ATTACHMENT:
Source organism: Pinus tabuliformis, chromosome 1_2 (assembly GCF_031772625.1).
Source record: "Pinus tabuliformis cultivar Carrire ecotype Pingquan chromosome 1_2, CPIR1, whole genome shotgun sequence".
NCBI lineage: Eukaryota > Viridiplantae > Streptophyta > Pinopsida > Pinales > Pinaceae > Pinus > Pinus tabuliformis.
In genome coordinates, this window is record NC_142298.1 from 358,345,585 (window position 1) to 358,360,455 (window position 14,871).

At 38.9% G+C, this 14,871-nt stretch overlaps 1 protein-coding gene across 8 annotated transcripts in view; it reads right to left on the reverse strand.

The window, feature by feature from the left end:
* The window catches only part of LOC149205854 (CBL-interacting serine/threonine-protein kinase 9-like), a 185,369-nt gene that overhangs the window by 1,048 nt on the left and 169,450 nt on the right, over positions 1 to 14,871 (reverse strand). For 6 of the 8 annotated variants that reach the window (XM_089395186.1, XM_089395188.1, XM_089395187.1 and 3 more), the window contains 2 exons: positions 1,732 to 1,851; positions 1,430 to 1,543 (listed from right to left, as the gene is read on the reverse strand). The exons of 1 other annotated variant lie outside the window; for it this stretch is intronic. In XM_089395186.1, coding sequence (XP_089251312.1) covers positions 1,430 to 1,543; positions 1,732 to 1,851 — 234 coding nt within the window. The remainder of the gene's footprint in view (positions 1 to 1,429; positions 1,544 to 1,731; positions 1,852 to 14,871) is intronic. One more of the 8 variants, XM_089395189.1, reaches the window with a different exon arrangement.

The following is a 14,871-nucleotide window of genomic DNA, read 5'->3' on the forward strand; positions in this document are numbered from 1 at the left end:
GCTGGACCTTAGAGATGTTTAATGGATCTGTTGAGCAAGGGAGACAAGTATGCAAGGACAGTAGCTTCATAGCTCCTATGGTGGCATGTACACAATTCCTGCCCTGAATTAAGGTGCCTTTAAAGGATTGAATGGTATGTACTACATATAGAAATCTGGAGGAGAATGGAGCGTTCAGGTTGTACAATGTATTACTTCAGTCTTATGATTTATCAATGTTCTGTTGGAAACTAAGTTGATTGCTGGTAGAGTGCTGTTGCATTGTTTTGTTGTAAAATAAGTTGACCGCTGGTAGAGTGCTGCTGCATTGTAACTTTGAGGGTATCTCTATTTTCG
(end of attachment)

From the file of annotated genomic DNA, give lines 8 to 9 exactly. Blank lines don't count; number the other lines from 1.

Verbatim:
The following is a 14,871-nucleotide window of genomic DNA, read 5'->3' on the forward strand; positions in this document are numbered from 1 at the left end:
GCTGGACCTTAGAGATGTTTAATGGATCTGTTGAGCAAGGGAGACAAGTATGCAAGGACAGTAGCTTCATAGCTCCTATGGTGGCATGTACACAATTCCTGCCCTGAATTAAGGTGCCTTTAAAGGATTGAATGGTATGTACTACATATAGAAATCTGGAGGAGAATGGAGCGTTCAGGTTGTACAATGTATTACTTCAGTCTTATGATTTATCAATGTTCTGTTGGAAACTAAGTTGATTGCTGGTAGAGTGCTGTTGCATTGTTTTGTTGTAAAATAAGTTGACCGCTGGTAGAGTGCTGCTGCATTGTAACTTTGAGGGTATCTCTATTTTCG